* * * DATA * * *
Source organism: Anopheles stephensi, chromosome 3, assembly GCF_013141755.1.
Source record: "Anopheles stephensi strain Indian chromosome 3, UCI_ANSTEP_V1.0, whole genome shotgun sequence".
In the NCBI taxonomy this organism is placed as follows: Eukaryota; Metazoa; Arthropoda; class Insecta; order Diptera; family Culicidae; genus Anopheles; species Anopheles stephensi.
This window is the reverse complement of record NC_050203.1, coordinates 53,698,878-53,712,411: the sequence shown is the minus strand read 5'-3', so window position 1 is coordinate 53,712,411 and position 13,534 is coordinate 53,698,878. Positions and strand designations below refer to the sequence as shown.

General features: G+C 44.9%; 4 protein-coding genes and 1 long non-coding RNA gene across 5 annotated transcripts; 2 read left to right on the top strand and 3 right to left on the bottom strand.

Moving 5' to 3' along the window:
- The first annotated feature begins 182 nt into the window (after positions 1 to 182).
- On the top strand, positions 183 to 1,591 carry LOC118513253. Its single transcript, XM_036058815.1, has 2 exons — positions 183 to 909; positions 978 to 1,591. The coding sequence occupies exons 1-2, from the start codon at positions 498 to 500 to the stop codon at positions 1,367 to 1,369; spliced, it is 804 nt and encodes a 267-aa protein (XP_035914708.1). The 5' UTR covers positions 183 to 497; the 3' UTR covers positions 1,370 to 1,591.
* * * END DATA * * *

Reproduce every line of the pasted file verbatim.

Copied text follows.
Source organism: Anopheles stephensi, chromosome 3, assembly GCF_013141755.1.
Source record: "Anopheles stephensi strain Indian chromosome 3, UCI_ANSTEP_V1.0, whole genome shotgun sequence".
In the NCBI taxonomy this organism is placed as follows: Eukaryota; Metazoa; Arthropoda; class Insecta; order Diptera; family Culicidae; genus Anopheles; species Anopheles stephensi.
This window is the reverse complement of record NC_050203.1, coordinates 53,698,878-53,712,411: the sequence shown is the minus strand read 5'-3', so window position 1 is coordinate 53,712,411 and position 13,534 is coordinate 53,698,878. Positions and strand designations below refer to the sequence as shown.

General features: G+C 44.9%; 4 protein-coding genes and 1 long non-coding RNA gene across 5 annotated transcripts; 2 read left to right on the top strand and 3 right to left on the bottom strand.

Moving 5' to 3' along the window:
- The first annotated feature begins 182 nt into the window (after positions 1 to 182).
- On the top strand, positions 183 to 1,591 carry LOC118513253. Its single transcript, XM_036058815.1, has 2 exons — positions 183 to 909; positions 978 to 1,591. The coding sequence occupies exons 1-2, from the start codon at positions 498 to 500 to the stop codon at positions 1,367 to 1,369; spliced, it is 804 nt and encodes a 267-aa protein (XP_035914708.1). The 5' UTR covers positions 183 to 497; the 3' UTR covers positions 1,370 to 1,591.